And, of course, it has RGB, because Razer. This is actually pretty tastefully done, though it's harder to appreciate in the daylight and when the Leviathan V2 has its angled feet on. In low light or in the evening, however, it really does provide a pleasing look on the front of one's desk. The two sets of feet are handy and enable you to have the soundbar parallel with the desk's surface or have the front pointed up toward you more - though the second is so much more pleasing for looks and audio, I'm not sure why one would pick the flat option now (though that is better for seeing the RGB).

A niche complaint is that when I am using the Leviathan V2 on my standing desk and have it set to a standing position, the bass from the woofer doesn't travel too well. Though this can be mitigated by fiddling with the EQ settings. The amount of connections has been slimmed down and should be fine, but this reduction in ports also removes the trusty failsafe that is a 3.5mm jack and also the optical port. The lack of the latter means the V2 is firmly positioned away from console payers and more at PC and laptop gamers.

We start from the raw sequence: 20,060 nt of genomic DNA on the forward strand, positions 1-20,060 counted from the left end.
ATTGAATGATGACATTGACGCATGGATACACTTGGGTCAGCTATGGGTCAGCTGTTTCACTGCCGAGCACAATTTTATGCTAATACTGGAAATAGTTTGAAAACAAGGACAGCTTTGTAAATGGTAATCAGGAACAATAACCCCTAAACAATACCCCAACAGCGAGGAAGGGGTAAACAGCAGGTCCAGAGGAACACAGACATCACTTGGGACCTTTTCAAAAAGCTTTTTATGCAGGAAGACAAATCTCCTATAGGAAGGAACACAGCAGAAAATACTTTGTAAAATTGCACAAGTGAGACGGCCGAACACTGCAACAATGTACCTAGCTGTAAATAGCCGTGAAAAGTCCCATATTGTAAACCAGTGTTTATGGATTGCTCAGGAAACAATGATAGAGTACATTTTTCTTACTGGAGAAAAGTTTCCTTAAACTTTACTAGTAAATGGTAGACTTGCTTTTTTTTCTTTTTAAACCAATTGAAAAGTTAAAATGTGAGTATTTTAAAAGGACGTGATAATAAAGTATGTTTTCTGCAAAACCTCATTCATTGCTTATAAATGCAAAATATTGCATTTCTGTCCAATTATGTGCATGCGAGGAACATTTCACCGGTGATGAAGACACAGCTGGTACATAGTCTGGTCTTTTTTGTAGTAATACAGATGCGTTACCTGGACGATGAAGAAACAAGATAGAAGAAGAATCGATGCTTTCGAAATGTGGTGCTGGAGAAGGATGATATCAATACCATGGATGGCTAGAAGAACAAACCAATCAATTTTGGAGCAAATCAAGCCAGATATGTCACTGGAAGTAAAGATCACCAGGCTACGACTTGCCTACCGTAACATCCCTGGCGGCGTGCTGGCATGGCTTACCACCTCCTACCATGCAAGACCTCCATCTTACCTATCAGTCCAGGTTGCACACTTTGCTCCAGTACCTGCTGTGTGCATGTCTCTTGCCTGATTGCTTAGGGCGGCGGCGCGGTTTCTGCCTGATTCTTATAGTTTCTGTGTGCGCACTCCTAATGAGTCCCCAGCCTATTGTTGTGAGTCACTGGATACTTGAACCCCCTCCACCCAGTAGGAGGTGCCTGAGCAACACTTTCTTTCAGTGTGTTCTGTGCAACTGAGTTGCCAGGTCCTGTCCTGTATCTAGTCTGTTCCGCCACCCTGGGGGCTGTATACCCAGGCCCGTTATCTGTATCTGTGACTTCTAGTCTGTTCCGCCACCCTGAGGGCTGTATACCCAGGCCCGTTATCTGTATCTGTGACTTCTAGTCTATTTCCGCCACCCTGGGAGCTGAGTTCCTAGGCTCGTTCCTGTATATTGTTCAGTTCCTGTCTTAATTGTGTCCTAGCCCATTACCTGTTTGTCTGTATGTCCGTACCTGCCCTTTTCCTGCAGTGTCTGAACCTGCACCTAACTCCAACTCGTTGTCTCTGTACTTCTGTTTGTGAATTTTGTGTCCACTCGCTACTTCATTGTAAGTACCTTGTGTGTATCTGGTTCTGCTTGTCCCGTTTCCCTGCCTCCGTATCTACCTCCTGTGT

Small gripes aside though, the V2 is a great upgrade and next evolution in the Leviathan line and should be at the forefront for anyone looking for a soundbar solution on their desk. A shoo-in for our best computer speakers guide - though not the cheapest.

Read more: Razer Leviathan V2 review

4. Razer Nommo Pro

The best computer speakers at a premium level

Specifications

Weight: 5.18lbs (satellites); 13.2lbs (woofer)
Size: 7.87 x 5.51 x 11.41in (satellites), 15.4 x 10.6in (cylindrical sub)
Drivers: 0.8in tweeter + 3in full range (each speaker)
Supported Connectivity: Optical, USB, 3.5mm, Bluetooth

Reasons to buy

+
Razer audio quality
+
THX certified sound
+
Built in bluetooth
+
Dolby 5.1 virtual surround

Reasons to avoid

-
Expensive compared to other speaker sets
-
Quite big

If you're on the lookout for premium speakers then the Razer Nommo Pro system is perfect. It is premium in every way, from build quality to design, and from audio quality to (inevitably) price. However, the quality speaks - and sounds - for itself here.